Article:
[ISN] Anti-Nuke Cracker Strikes Again

From: mea culpa (jerichot_private)
Date: Sat Jul 04 1998 - 14:24:33 PDT

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    [Moderator: Saying this took one hour is quite misleading or downright
     wrong. Even if the sites had already been hacked, it would take more
     than an hour to log into each of 300 servers and upload a new page.
     I am contacting James Glave to get a list of which sites were hit as 
    Forwarded From: blueskyt_private
    Anti-Nuke Cracker Strikes Again
    by James Glave 
    5:08pm  3.Jul.98.PDT
    An 18-year-old member of the anti-nuclear cracker
    group that last month wreaked havoc with email
    and Web servers at India's atomic research center
    has struck again with another Internet political
    In what may be the largest "mass hack" ever
    undertaken, the cracker, who goes by the name
    "JF," along with a number of anonymous
    colleagues, simultaneously defaced more than
    300 Web sites late Thursday. The group replaced
    the sites' homepages with an image of a
    mushroom cloud and an anti-nuclear screed. 
    "This mass takeover goes out to all the people out
    there who want to see peace in this world," read
    the 800-word declaration that graced an eclectic
    mix of general interest, entrepreneur, adult, sport,
    and fan sites until early Friday morning. 
    Affected domains included sites for The World
    Cup, Wimbledon, The Ritz Casino, actor Drew
    Barrymore, and The Saudi Royal Family. Some of
    the sites were still defaced or down as of late
    Friday afternoon, when Wired News spoke with JF
    over Internet Relay Chat. 
    "The year is 1998," wrote JF, who is based in
    England. "We should be moving towards world
    peace in the millennium, and nuclear warfare [and]
    testing is NO way forward. It can destroy the
    world," the teen said. 
    "I'm only young; I don't want a hostile world on the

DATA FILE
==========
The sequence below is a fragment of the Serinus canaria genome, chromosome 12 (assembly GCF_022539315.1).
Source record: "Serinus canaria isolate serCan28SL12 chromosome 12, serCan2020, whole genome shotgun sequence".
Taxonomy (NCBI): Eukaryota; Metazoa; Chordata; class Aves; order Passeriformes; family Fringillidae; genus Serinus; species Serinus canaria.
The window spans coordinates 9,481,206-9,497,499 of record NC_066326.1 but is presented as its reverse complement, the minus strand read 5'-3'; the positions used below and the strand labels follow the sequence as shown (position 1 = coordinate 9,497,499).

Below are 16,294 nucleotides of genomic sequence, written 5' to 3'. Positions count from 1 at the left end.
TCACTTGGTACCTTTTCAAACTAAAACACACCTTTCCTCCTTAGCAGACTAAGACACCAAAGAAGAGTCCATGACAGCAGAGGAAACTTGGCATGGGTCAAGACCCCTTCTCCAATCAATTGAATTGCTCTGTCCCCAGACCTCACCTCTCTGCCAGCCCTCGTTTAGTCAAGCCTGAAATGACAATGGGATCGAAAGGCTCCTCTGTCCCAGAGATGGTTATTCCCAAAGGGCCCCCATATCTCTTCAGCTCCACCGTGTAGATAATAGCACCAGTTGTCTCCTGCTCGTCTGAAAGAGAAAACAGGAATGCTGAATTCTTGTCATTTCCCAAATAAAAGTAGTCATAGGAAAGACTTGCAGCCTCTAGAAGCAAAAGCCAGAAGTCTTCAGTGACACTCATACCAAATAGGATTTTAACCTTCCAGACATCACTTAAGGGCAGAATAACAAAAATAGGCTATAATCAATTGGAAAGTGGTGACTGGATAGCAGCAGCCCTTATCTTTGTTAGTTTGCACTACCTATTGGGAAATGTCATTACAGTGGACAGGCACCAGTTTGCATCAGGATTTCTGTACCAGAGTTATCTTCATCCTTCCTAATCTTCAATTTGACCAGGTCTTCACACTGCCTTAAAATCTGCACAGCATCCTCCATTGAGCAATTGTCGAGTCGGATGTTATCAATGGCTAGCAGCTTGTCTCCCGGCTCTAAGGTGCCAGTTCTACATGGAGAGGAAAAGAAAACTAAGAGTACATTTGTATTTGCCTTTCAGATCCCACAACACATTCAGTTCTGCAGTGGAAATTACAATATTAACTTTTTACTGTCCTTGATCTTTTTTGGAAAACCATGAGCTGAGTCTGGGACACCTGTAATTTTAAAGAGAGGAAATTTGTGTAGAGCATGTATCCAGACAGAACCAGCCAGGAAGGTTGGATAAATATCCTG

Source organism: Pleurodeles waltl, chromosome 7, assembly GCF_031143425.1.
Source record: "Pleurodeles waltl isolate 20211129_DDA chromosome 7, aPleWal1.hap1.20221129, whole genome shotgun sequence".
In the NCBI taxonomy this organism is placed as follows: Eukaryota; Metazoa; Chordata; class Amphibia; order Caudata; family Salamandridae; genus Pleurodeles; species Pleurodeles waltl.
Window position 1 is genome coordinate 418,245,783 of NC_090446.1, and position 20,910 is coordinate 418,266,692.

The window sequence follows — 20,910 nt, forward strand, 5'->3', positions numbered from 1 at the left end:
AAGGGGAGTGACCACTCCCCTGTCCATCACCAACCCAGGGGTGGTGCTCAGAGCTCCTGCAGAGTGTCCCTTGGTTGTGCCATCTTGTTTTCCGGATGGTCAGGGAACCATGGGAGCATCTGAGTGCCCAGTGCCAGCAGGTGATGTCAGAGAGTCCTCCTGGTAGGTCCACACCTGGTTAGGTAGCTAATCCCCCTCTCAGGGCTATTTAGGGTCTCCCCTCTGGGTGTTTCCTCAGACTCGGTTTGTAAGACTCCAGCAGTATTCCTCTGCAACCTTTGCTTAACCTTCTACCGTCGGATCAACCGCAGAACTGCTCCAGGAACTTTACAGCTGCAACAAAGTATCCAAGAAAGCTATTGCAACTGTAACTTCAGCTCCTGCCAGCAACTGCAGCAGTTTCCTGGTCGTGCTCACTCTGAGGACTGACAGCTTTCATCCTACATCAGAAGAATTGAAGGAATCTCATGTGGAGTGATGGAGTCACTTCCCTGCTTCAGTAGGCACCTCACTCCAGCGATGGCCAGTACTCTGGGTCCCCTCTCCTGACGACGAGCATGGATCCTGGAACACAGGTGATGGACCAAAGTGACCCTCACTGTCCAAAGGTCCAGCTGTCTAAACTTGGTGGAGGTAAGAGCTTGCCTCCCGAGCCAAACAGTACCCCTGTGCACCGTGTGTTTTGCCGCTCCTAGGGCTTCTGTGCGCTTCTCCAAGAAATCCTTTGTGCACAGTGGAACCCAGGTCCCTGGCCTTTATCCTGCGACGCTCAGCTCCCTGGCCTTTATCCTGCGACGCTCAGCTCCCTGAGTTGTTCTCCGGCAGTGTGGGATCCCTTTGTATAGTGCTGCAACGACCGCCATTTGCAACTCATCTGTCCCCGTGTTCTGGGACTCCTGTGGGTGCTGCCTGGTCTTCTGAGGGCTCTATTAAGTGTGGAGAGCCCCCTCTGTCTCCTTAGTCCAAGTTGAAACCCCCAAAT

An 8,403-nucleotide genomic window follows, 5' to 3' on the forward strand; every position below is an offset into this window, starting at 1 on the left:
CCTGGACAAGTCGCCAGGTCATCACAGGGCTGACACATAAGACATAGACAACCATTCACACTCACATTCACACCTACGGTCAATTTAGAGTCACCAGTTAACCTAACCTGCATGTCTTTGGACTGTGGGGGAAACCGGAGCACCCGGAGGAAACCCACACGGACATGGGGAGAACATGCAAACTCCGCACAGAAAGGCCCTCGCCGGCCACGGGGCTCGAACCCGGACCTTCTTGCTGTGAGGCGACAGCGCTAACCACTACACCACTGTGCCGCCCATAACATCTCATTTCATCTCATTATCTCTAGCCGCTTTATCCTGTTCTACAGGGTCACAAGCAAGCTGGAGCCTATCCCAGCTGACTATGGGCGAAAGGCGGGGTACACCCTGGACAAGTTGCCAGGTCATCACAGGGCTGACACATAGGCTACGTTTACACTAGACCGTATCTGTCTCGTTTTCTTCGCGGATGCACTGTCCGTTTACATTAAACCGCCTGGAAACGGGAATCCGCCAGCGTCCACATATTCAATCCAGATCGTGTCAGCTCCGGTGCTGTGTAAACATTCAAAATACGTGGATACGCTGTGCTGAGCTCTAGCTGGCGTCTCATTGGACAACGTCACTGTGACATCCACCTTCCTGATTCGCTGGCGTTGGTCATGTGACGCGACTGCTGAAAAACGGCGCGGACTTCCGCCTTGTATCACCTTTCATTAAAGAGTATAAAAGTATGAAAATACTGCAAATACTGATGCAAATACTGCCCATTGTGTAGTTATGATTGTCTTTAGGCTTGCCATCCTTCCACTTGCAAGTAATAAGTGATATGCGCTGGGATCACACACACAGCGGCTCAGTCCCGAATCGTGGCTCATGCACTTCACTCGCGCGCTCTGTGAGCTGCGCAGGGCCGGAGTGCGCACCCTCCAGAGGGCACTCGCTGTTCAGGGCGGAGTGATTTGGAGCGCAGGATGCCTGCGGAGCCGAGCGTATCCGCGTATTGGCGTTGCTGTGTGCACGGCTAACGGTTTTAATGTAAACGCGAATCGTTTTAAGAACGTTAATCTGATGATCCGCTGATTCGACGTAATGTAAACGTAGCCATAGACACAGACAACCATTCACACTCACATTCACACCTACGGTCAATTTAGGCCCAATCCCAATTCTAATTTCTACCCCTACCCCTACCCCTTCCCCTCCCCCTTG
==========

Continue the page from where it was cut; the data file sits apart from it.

edge of a nuclear conflict," he added. 
    The mass hack happened almost by accident.
    While scanning a large network, looking for
    security weaknesses, JF and his colleagues came
    across a Web site hosting company called
    EasySpace. The firm, based in Kingston upon
    Thames, England, offers "virtual domain" hosting --
    an arrangement where multiple Web sites are
    located on a single server. 
    "We ... came across this, at first by accident,
    then [we] realized what it was, and as we were
    planning a mass hack, we decided to put it into
    operation," JF said. 
    The teen said that he and his colleagues --
    members of another group called Ashtray
    Lumberjacks -- penetrated EasySpace's network
    with what they claimed was a nonpublic attack,
    and ran computer code that inserted the same
    altered Web page on all the sites hosted at
    The entire operation was completed in
    approximately one hour, he said. 
    EasySpace representatives could not be reached
    for comment. 
    The resulting protest Web page bore the logo of
    JF's group Milw0rm. Last month, the same group
    claimed responsibility for stealing email and
    deleting Web servers at the Bhabha Atomic
    Research Centre in Bombay, India. In the latest
    protest statement, the crackers expressed their
    disappointment that peace talks had not begun on
    the subcontinent. 
    "This tension is not good, it scares you as much
    as it scares us. For you all know that this could
    seriously escalate into a big conflict between India
    and Pakistan and possibly even World War III, and
    this CANNOT happen," the text read. 
    John Vranesevich, founder of the computer
    security Web site AntiOnline, said that mass Web
    page attacks, affecting multiple sites at one time,
    are not common events. 
    "Usually any Internet Service Provider that hosts
    such a large number of domains has very good
    security procedures in place simply because they
    are usually a larger operation," Vranesevich said. 
    Vranesevich added that the group was unusual in
    that its members appear to be driven as much by
    politics as they are by computer security issues. 
    "They're not claiming to be hacking to help
    progress computer security and to help make new
    exploits known. They're doing it for political
    reasons; it's not the means that's important it's the
    end result," Vranesevich said. 
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